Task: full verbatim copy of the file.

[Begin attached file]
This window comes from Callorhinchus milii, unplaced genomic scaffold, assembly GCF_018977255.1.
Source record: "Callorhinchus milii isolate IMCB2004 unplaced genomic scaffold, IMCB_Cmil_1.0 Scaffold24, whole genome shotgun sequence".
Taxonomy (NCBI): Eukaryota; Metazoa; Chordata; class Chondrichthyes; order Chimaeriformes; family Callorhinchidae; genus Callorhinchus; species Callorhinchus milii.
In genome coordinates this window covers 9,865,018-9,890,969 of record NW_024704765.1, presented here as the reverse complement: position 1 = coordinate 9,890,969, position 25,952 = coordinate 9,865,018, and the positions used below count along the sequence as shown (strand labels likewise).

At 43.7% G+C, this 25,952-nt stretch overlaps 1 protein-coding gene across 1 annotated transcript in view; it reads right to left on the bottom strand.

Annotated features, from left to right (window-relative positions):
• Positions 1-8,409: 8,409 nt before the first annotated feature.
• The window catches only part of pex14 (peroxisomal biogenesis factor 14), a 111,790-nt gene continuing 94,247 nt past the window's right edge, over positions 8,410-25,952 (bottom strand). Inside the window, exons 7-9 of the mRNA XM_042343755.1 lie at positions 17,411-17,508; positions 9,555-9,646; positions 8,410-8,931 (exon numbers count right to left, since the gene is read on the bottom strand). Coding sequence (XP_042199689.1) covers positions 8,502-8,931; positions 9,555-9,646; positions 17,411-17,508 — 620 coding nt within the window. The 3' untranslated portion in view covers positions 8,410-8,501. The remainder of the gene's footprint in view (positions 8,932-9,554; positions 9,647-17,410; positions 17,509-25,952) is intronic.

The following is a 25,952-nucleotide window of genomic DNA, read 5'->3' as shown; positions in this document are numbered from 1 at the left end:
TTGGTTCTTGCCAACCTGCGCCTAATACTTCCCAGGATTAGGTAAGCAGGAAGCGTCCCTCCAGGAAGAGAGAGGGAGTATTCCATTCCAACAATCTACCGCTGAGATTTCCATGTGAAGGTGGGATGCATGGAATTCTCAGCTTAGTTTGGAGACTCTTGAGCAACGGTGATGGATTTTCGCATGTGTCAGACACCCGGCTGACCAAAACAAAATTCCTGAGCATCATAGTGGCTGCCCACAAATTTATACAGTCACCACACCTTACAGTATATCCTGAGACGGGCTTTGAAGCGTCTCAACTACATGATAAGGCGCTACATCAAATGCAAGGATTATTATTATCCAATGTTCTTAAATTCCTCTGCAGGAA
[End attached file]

This window comes from Callorhinchus milii, unplaced genomic scaffold, assembly GCF_018977255.1.
Source record: "Callorhinchus milii isolate IMCB2004 unplaced genomic scaffold, IMCB_Cmil_1.0 Scaffold24, whole genome shotgun sequence".
Taxonomy (NCBI): Eukaryota; Metazoa; Chordata; class Chondrichthyes; order Chimaeriformes; family Callorhinchidae; genus Callorhinchus; species Callorhinchus milii.
In genome coordinates this window covers 9,865,018-9,890,969 of record NW_024704765.1, presented here as the reverse complement: position 1 = coordinate 9,890,969, position 25,952 = coordinate 9,865,018, and the positions used below count along the sequence as shown (strand labels likewise).

At 43.7% G+C, this 25,952-nt stretch overlaps 1 protein-coding gene across 1 annotated transcript in view; it reads right to left on the bottom strand.

Annotated features, from left to right (window-relative positions):
• Positions 1-8,409: 8,409 nt before the first annotated feature.
• The window catches only part of pex14 (peroxisomal biogenesis factor 14), a 111,790-nt gene continuing 94,247 nt past the window's right edge, over positions 8,410-25,952 (bottom strand). Inside the window, exons 7-9 of the mRNA XM_042343755.1 lie at positions 17,411-17,508; positions 9,555-9,646; positions 8,410-8,931 (exon numbers count right to left, since the gene is read on the bottom strand). Coding sequence (XP_042199689.1) covers positions 8,502-8,931; positions 9,555-9,646; positions 17,411-17,508 — 620 coding nt within the window. The 3' untranslated portion in view covers positions 8,410-8,501. The remainder of the gene's footprint in view (positions 8,932-9,554; positions 9,647-17,410; positions 17,509-25,952) is intronic.

The following is a 25,952-nucleotide window of genomic DNA, read 5'->3' as shown; positions in this document are numbered from 1 at the left end:
TTGGTTCTTGCCAACCTGCGCCTAATACTTCCCAGGATTAGGTAAGCAGGAAGCGTCCCTCCAGGAAGAGAGAGGGAGTATTCCATTCCAACAATCTACCGCTGAGATTTCCATGTGAAGGTGGGATGCATGGAATTCTCAGCTTAGTTTGGAGACTCTTGAGCAACGGTGATGGATTTTCGCATGTGTCAGACACCCGGCTGACCAAAACAAAATTCCTGAGCATCATAGTGGCTGCCCACAAATTTATACAGTCACCACACCTTACAGTATATCCTGAGACGGGCTTTGAAGCGTCTCAACTACATGATAAGGCGCTACATCAAATGCAAGGATTATTATTATCCAATGTTCTTAAATTCCTCTGCAGGAA